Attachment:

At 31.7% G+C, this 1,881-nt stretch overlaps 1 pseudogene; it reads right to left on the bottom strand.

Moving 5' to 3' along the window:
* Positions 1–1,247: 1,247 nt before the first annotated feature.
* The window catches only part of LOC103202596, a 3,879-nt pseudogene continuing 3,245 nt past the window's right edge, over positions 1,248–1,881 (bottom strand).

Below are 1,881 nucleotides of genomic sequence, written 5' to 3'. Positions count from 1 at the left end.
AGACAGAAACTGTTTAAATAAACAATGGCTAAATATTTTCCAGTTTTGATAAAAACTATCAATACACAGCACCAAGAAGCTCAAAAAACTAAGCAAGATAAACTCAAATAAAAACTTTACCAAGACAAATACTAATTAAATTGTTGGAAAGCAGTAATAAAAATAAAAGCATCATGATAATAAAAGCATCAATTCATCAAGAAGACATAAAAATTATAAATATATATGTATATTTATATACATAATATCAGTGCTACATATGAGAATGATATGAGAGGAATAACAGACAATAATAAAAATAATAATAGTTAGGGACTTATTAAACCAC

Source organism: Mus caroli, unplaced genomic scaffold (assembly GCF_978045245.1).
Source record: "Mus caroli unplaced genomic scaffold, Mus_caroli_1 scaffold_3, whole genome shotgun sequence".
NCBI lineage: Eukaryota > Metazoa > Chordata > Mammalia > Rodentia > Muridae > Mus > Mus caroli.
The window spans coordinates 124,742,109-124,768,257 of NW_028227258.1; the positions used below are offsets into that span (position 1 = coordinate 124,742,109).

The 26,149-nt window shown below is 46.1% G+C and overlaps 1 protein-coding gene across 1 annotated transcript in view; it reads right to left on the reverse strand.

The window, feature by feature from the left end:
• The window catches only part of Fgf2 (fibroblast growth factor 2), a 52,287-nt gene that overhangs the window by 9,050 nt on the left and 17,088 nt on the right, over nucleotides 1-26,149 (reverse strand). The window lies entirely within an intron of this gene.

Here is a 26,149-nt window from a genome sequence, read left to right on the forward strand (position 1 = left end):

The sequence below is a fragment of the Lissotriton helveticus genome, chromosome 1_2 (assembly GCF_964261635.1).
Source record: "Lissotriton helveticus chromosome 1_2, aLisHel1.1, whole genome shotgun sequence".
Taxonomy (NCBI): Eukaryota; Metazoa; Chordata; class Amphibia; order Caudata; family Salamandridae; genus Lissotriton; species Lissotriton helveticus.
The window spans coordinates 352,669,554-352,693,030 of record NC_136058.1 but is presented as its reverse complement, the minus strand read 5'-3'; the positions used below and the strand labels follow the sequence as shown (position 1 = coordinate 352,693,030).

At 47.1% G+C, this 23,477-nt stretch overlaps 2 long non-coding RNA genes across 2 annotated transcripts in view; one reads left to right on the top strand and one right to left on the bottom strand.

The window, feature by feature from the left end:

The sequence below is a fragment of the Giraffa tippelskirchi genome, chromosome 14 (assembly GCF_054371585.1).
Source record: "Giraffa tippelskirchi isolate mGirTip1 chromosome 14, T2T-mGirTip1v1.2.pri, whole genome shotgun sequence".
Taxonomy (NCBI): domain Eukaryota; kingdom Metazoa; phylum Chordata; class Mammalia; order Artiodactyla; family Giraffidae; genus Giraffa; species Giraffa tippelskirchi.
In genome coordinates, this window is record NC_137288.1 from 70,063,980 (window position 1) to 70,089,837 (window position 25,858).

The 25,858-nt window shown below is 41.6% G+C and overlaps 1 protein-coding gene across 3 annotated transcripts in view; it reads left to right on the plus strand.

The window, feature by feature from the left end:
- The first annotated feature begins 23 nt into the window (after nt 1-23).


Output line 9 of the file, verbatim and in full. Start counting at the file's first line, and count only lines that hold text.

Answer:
NCBI lineage: Eukaryota > Metazoa > Chordata > Mammalia > Rodentia > Muridae > Mus > Mus caroli.